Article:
On 5th May, 1917, a second son, Private Peter Percy Wood, was killed at Vimy Ridge while serving with the Canadian Infantry (Saskatchewan Regiment).
(Photo: Library and Archives Canada/PA-148875)
VIOLETTE REINE ELIZABETH SZABO
Violette Szabo worked for 'F' Section in Special Operations Executive (SOE) during the Second World War. During a mission in France she was captured and imprisoned by the Nazis. She was executed in Ravensbrück concentration camp and posthumously awarded the George Cross, the highest honour given to civilians.
Violette initially joined the Women’s Land Army when war broke out and then the Auxiliary Territorial Services (ATS) in 1941. Her mother was French and she spoke French fluently having spent a lot of time there as a child. This was an important quality for 'F' Section recruits
In July 1940, she had met Etienne Szabo, an officer in the French Foreign Legion. They were married after just five weeks and Violette gave birth to their daughter Tania on 8th June 1942. Four months later Etienne was killed in action in North Africa.
Shortly after Etienne’s death, Violette was recruited to ‘F’ Section in SOE, whose agents went to occupied France to work against German forces.
On her first mission to France in April 1944, she acted as courier to Philippe Liewer, whose resistance network in the Rouen area of France had been uncovered by the Gestapo. Violette’s job was to try to and re-establish contact with members of the network and gather vital intelligence.
Her second mission began on 7th June 1944, the day after D-Day. She, Liewer and another agent parachuted into south-west France, near Limoges, to set up a new network with local resistance groups.
Three days later Violette was on a courier trip with a resistance leader known as ‘Anastasie’ when they encountered German forces. Their car was stopped at a roadblock and a gun battle took place. Violette was captured but helped ensure that Anastasie was able to escape.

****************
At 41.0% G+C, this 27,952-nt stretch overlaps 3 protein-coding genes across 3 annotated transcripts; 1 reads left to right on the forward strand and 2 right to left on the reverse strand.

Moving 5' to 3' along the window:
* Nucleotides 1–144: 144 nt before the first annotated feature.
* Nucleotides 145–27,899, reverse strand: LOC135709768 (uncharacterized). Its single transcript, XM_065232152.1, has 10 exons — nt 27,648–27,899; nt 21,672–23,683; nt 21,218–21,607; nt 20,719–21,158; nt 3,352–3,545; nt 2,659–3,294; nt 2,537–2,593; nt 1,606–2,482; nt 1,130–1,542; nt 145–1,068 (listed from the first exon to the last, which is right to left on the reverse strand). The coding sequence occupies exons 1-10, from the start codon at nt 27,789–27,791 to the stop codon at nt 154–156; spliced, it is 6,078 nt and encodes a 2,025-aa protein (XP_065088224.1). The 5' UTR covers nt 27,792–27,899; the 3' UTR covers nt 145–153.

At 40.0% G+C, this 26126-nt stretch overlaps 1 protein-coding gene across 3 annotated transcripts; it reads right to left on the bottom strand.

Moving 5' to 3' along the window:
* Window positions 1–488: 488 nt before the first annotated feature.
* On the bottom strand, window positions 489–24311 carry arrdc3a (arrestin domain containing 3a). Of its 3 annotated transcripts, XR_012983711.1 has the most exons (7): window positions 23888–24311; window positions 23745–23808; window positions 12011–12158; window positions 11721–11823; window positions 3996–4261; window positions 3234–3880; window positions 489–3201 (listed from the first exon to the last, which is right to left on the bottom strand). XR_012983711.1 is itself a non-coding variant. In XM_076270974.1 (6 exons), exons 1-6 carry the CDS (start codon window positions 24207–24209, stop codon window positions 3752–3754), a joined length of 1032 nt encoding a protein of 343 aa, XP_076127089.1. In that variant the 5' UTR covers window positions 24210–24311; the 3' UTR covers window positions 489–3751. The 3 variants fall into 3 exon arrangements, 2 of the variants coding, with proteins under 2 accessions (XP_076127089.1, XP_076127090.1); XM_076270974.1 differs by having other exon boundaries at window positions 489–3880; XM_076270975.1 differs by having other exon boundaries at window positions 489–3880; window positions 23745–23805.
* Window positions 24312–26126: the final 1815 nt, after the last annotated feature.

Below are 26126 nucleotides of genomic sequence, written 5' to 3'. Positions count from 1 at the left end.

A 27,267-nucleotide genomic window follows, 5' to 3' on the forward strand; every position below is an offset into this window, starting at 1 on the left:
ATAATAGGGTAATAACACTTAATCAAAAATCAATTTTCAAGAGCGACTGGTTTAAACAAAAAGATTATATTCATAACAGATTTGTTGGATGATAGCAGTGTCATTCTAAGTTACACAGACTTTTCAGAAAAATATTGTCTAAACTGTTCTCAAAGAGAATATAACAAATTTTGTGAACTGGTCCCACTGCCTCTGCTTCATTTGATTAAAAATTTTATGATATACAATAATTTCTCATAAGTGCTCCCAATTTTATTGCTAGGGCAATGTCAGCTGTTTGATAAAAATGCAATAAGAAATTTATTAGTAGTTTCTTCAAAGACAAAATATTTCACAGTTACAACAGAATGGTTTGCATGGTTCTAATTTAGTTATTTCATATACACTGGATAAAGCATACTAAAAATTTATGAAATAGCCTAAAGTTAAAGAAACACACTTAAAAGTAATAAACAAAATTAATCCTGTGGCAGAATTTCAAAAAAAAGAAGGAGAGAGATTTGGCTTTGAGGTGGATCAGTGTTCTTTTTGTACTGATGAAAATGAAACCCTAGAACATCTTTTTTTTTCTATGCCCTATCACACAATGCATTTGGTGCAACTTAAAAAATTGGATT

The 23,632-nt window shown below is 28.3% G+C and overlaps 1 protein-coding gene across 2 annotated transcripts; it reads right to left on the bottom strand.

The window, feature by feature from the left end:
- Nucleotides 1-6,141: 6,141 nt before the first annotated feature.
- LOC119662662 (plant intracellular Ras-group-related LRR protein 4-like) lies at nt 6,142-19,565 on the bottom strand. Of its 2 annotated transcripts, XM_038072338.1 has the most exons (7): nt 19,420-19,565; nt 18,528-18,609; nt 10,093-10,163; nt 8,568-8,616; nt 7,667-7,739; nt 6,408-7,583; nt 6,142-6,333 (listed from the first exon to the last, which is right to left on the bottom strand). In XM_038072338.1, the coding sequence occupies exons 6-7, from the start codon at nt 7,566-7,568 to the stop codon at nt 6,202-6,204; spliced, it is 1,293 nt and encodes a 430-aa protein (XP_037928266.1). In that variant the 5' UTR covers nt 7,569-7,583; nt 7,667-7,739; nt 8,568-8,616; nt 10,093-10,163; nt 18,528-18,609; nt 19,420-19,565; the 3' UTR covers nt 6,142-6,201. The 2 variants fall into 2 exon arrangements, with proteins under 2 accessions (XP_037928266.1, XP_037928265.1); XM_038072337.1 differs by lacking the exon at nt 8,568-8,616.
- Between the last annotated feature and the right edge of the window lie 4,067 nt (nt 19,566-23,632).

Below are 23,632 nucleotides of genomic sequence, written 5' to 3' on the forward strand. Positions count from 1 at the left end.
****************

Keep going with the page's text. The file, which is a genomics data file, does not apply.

After capture, Violette was brutally interrogated in Fresnes prison in Paris before being deported by train to Germany. During the journey the train was attacked by British aircraft and Violette and another female prisoner took the opportunity - at great personal risk - to take water to the male prisoners.
Violette was executed at Ravensbrück concentration camp in early 1945. Violette Szabo was awarded the George Cross for bravery on the 28th January 1947. The medal was presented to her daughter Tania on her mother's behalf.
Her George Cross medal is on display in the Lord Ashcroft Gallery at IWM London
For more stories please visit our Women of Conspicuous Courage page on the following link:
Our charity, the Commonwealth War Graves Foundation
tells the incredible stories of the people we commemorate.
Help us keep their stories alive by supporting us today.
If you want to discover more about the stories of the women who fought and died during the two world wars who are commemorated near to you, make sure you book onto one of our free guided tours.
There is a wealth of world war history across the United Kingdom. From large CWGC war cemeteries and memorials to single headstones in remote churchyards, you're never far from one of our sites. For more information on our current tour programme please use the button below.CWGC tour information